Miriam van Heusden is the founder and CEO of Maralytics, a software program that tracks and reports any type of marketing activity. She is a finalist in three categories in the AusMumpreneur Awards – Digital Innovation, Digital Services and One to Watch.

Miriam van Heusden

Miriam loves the freedom and flexibility of being a mumpreneur. “I have the freedom to choose how I spend my time and what I do with it. I am committed to my business succeeding and whatever it needs for it to keep on this pathway. I love to do lots of learning and attending webinars and live events have been a great opportunity to increase my skills and knowledge in the areas that are lacking or need more attention,” she says.

However, there have been challenges. For Miriam, it has been loneliness and connection.  “Working from home, I miss having conversations and being around people, as I am quite a social person,” she says. “I also miss travelling. I normally go to Vietnam every year to visit my developers, so we can discuss our plans for the future, problems that have occurred and continue to keep our connection strong. I have plans to exhibit at expos and trade shows in London and the US and all these arrangements are on hold because of Covid-19, so am unable to grow my business and expand into global networks, so this has been a big block for the growth of the business and not being able to physically connect with potential partners and key clientele.”

Natalie Alaimo is a Facebook Ads manager and funnel strategist for course creators and a finalist in two categories – B2B Service Business and Digital Service Business.

Natalie Alaimo

With 12 years of business under her belt, Natalie also loves the freedom and flexibility of being a mumpreneur. After a brief foray back into the corporate world in 2016, the endless useless meetings, the ‘busy work’ to fill the ‘9 to 5’ and that patriarchal decision-making process was enough for her to get out as quickly as she could. “I was back in time for my son to start school and for me to be there for drop-offs and pickups,” she says.

Then lockdowns hit. Overnight, half her clients’ businesses were closed, with no end date in sight and a general feeling of uncertainty.  “Balancing online school, mental health and running a business wasn’t easy. I was highly anxious and was never sure if I’d made the right decision to go out on my own again,” she says. “I continue to invest in myself in the form of a coach and I slowly regrouped and started to niche into online course creators who were seeing a boost in online sales. I was still able to attend the limited school events during 2020 and be there when my son needed me.”

Annette Densham is a mother of two who has been working from home for more than 10 years, seeing her two boys through primary and high school. She’s a finalist in two categories – Author of the Year and Overcoming the Odds.

Annette Densham

For Annette, being a mumpreneur has been about running her own race. “In my lifetime, I have seen women continue to fight for equality through the ‘80s and ‘90s. I watched my mother slog her guts out to make someone else wealthy. She had no idea she could have used her skills and talents to run her own race, like I have the opportunity to do now,” she says.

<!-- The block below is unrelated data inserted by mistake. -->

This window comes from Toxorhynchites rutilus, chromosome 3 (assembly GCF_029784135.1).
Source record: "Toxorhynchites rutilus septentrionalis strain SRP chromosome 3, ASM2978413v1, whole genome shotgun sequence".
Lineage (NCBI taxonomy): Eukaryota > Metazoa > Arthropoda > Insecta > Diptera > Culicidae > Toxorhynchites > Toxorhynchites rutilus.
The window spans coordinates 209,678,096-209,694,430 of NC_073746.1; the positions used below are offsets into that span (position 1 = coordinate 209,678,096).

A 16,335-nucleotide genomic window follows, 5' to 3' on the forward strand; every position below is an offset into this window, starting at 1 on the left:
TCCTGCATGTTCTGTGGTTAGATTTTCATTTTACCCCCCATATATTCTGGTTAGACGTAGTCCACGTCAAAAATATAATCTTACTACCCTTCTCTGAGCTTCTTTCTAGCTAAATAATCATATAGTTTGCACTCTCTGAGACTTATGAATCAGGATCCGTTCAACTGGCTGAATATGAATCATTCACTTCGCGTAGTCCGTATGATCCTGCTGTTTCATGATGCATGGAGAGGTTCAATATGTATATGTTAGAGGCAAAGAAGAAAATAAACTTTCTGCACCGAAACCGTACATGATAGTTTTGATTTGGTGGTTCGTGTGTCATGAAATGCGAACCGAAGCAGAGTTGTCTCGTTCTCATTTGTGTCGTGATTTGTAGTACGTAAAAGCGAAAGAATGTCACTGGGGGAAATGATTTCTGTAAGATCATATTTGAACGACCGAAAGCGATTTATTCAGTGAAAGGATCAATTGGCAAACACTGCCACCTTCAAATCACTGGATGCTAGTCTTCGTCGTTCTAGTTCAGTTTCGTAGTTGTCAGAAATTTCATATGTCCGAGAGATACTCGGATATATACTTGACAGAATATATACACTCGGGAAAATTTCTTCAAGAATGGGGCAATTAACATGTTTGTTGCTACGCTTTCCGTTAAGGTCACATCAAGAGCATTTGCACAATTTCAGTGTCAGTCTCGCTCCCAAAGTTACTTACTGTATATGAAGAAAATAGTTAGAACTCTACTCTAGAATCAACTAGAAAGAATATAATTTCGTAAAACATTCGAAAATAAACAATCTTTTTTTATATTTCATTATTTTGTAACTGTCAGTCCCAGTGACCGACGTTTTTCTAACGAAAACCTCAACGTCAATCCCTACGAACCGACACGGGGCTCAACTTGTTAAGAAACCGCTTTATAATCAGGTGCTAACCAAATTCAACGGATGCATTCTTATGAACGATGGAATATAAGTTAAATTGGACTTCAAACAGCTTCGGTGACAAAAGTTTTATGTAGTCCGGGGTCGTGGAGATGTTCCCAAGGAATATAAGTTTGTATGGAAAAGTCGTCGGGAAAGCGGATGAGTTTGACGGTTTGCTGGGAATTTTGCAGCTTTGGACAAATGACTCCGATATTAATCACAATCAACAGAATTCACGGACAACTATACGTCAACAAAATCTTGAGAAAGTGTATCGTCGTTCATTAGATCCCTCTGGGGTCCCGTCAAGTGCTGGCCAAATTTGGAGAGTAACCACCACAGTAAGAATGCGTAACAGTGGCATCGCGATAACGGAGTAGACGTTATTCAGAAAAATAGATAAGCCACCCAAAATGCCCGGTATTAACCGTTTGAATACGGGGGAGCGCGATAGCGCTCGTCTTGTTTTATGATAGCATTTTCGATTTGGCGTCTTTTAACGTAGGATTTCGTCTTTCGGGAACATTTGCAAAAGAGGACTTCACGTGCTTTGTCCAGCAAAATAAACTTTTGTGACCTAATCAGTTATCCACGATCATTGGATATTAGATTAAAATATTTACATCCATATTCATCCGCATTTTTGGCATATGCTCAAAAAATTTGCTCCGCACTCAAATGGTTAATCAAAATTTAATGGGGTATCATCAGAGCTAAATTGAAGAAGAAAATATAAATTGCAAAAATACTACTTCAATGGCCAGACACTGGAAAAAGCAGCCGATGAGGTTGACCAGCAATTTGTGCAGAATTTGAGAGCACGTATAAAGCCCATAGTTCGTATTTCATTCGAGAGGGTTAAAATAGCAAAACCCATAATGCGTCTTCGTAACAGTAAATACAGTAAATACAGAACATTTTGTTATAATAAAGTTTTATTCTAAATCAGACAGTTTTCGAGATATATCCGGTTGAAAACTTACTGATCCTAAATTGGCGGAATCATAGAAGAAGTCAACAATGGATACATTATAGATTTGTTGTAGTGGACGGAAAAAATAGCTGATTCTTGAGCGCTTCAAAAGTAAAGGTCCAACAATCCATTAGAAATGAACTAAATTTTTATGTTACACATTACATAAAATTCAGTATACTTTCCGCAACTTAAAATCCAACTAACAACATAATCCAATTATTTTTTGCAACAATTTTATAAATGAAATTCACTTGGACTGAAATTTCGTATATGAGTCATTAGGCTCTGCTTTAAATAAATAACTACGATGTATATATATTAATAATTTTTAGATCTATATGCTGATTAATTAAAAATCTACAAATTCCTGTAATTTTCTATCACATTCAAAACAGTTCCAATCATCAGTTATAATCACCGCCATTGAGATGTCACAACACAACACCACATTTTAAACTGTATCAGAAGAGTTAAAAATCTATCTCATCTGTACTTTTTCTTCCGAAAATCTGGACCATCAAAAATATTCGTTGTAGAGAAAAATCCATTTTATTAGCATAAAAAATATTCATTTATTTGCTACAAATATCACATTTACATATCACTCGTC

“My kids are 20 and 17, and for most of their lives, I’ve been role modelling that life is about choices. Despite what happens to you in life, you get to choose how you show up. My kids have seen me face some heavy things in their lifetime, particularly my health. Yet, no matter how unwell I am, I find a way to make things happen, to keep moving forward, to find the sparkles in the grey and to show up with a smile on your face. That’s what I love about being a mumpreneur – as a person, I am the ultimate driver of my life.”

Annette’s biggest challenge has been her health. “I get sick all the time. It’s tiring and draining. My whole life, I’ve been unfortunate to have not one but three chronic illnesses. They’ve been my constant companions and made being in business hard. Yet I always find a way to push through because what I do is important for my clients and my well being.”

Mary Anne Hossack is the owner of Montessori Childcare and Kindergarten – Gold Coast and is a finalist in the Service Business category. Mary Anne’s motivation in her business is her children.

Mary Anne Hossack

“My two children are my motivation to do the right thing and to do it to the best of my ability.  Just being with them reminds me that not everyone has it good or as easy as we do, so we also support local Gold Coast charities and the Healthy Mom and Bub Clinic in Jeffreys Bay, South Africa,” she says.

Covid has been Mary Anne’s biggest challenge, especially after buying a second centre in mid-March 2020.

“The COVID-19 shutdown was announced on March 16 and I realised I’d just spent a lot of money on a business venture I couldn’t attract customers to,” she says. “This meant a complete change of strategy and plan.”

The 2021 Mumpreneur Conference, Retreat and Awards will be held on the Sunshine Coast in November. Visit for details.